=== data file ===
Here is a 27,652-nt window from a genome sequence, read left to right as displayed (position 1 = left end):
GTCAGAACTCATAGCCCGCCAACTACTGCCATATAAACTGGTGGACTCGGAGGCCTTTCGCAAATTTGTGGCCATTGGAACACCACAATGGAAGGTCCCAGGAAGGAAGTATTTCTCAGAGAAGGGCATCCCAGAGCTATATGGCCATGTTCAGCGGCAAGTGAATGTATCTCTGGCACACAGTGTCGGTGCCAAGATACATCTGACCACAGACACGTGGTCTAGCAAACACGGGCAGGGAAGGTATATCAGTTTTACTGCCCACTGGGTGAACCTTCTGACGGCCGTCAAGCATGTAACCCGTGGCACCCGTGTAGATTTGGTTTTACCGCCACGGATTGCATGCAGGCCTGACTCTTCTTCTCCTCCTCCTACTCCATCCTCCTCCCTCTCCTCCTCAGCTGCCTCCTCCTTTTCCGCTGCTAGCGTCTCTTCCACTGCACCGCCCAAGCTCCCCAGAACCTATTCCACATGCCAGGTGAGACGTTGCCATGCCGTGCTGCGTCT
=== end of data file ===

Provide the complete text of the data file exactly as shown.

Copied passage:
Here is a 27,652-nt window from a genome sequence, read left to right as displayed (position 1 = left end):
GTCAGAACTCATAGCCCGCCAACTACTGCCATATAAACTGGTGGACTCGGAGGCCTTTCGCAAATTTGTGGCCATTGGAACACCACAATGGAAGGTCCCAGGAAGGAAGTATTTCTCAGAGAAGGGCATCCCAGAGCTATATGGCCATGTTCAGCGGCAAGTGAATGTATCTCTGGCACACAGTGTCGGTGCCAAGATACATCTGACCACAGACACGTGGTCTAGCAAACACGGGCAGGGAAGGTATATCAGTTTTACTGCCCACTGGGTGAACCTTCTGACGGCCGTCAAGCATGTAACCCGTGGCACCCGTGTAGATTTGGTTTTACCGCCACGGATTGCATGCAGGCCTGACTCTTCTTCTCCTCCTCCTACTCCATCCTCCTCCCTCTCCTCCTCAGCTGCCTCCTCCTTTTCCGCTGCTAGCGTCTCTTCCACTGCACCGCCCAAGCTCCCCAGAACCTATTCCACATGCCAGGTGAGACGTTGCCATGCCGTGCTGCGTCT